立教池袋中学校・高等学校

Native Speaker's Column

A Native speaker of English who teaches at our school writes this column about Japanese culture or their experiences in Japan and our school.
This is a good opportunity for you to read about their thoughts and experiences.

My name is Ian Hawgood and I am from England. I was born and grew up in Oxford but my family moved to London about 12 years ago. I first came to Japan when I was 18 to travel and fell in love with the older traditions, culture, and of course the food! I came back to Japan nearly three years ago when I started teaching at Rikkyo. Prior to that I worked at Victoria School in Chelsea (a British Council school), as well as teaching privately at the Japan Embassy.

What really struck me about Rikkyo when I joined the school three years ago was how important the English department is. It is a very close department with the foreign staff and Japanese staff working together seamlessly. The foreign staff has been handpicked and is very experienced indeed. They also come from different backgrounds and areas which no doubt benefits the students.

As the only British English teacher at the school, I feel it is important to teach as much about culture as I can in class. Cultural backgrounds can be taught or opened up to any level student, of any age and it is vital that students can get to understand English on many levels. One thing I had noticed prior to Rikkyo, was that most schools in Japan taught in a very non-relative, non-cultural way. It was simply a case of memorizing a text, conversation or piece of grammar. This does not develop language on a wider scale, but thankfully Rikkyo is a forward-thinking and modern school in this department. All the teachers are fully encouraged to use their experience and knowledge to teach in a variety of ways, and to teach real communication in an interesting and unique way.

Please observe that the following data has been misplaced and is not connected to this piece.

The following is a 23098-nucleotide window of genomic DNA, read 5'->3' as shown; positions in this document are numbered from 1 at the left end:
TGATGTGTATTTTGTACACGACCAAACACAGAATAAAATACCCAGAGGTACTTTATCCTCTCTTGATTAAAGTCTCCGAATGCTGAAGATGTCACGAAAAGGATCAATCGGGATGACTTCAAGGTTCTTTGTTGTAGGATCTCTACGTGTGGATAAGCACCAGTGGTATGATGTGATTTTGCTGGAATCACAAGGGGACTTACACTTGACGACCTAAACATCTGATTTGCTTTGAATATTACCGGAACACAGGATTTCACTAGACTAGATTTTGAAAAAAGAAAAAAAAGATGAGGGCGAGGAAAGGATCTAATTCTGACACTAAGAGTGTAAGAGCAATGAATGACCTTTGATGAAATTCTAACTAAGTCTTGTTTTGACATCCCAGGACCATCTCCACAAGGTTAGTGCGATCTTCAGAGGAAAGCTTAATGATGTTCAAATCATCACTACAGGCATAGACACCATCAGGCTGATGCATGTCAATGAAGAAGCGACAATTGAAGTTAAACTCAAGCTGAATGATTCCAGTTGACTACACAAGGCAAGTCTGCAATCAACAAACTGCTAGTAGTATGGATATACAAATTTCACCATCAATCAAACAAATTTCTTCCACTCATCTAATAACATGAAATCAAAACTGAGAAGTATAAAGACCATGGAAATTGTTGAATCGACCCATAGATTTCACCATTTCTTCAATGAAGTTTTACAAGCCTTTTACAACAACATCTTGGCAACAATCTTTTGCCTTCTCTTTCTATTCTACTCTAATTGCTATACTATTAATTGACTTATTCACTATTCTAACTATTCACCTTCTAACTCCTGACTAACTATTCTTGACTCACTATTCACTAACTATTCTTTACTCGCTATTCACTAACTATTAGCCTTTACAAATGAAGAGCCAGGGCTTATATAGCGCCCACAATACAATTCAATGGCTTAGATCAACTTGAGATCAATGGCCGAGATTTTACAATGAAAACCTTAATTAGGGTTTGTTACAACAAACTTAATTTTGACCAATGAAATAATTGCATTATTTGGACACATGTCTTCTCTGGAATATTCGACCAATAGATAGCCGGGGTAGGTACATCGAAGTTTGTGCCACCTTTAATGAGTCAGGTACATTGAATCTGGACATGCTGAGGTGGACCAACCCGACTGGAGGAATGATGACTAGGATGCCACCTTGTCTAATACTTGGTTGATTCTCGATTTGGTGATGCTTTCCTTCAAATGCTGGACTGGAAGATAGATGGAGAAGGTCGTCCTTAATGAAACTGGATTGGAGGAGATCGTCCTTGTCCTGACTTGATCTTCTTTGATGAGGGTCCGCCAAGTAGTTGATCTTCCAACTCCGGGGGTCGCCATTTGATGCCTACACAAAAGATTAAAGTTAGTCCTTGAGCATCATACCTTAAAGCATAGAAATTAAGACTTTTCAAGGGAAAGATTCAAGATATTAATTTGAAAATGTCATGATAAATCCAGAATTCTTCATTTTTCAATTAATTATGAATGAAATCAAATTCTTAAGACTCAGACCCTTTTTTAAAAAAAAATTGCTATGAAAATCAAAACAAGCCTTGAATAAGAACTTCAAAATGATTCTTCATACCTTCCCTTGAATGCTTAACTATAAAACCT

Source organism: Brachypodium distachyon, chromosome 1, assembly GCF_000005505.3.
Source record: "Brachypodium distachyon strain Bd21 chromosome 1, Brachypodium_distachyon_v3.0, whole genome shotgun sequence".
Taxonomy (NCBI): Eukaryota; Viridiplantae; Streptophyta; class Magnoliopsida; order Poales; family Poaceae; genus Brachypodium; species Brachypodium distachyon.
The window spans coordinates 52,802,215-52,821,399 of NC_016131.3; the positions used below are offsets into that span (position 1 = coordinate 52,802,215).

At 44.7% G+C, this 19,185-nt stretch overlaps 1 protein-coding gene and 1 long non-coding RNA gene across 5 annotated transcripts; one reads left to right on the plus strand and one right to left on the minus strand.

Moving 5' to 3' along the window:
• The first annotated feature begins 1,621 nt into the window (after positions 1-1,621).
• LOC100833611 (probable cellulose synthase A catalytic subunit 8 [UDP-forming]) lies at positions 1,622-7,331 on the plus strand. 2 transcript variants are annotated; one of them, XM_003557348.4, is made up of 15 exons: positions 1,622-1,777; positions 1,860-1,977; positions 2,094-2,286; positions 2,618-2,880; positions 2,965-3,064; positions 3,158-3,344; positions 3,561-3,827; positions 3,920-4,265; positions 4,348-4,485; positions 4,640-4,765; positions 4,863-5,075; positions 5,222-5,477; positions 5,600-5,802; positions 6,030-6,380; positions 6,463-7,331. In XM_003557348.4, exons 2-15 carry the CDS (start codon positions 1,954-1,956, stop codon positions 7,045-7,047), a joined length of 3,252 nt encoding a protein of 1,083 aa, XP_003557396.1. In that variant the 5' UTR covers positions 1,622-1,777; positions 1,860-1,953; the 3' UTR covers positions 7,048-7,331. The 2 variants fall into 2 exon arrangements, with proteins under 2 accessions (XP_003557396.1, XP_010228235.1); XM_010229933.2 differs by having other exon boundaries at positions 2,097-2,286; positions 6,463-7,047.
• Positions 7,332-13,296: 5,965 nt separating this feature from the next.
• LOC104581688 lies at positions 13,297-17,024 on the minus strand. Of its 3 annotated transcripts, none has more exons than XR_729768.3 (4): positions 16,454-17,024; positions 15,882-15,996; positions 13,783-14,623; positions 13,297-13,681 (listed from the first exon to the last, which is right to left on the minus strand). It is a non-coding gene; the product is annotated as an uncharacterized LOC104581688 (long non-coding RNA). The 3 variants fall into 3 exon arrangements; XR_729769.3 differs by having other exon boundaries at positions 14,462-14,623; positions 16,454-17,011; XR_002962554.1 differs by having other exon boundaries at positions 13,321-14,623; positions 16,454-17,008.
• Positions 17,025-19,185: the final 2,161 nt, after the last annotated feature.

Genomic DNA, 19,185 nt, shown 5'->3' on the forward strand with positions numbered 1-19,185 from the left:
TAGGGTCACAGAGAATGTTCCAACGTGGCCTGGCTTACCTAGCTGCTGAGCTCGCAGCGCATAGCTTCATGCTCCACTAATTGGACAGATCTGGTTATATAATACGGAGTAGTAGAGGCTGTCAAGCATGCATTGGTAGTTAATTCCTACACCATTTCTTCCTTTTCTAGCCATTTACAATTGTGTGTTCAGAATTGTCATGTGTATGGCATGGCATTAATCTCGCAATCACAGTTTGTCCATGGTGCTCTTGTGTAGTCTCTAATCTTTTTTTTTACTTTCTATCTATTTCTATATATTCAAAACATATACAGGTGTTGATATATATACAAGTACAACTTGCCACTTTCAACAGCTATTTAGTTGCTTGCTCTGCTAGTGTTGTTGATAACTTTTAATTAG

In my experiences in Europe, teaching children and adults alike, it is worth noting how advanced English is in most other countries. Even in England, many of my students are shocked to learn that I had to study three other languages from the age of 11. By the age of 16, students across Europe are largely of a strong to fluent level in a second or even third language. It is perhaps fair to say that Japan is still a little way behind such countries in their English language development, however at Rikkyo the students are very lucky to have such excellent English teachers, including five native speakers. It gives the students the best possibility to develop natural English if they apply themselves. This marks Rikkyo out as different and ahead of most other schools in Japan in terms of English language development.

Personally, I have greatly enjoyed my time teaching at Rikkyo. I am able to teach the students solely in English, which means most of the students, are able to understand through simple explanation entirely. This development is important as you cannot always use a dictionary and simply translate. Language is far more nuanced than that. The students understand this and seeing them enjoy using new language in an intelligent and thoughtful way is key really. It is simply about communicating with others on a wider scale, and that the students are able to understand this and not just treat English classes as another exhausting chore in their busy schedules makes sure they develop their own language abilities quicker and more accurately. In this way, the Rikkyo students have the possibility to be far more ready to use English in the real world rather than just the classroom.

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立教池袋中学校・高等学校
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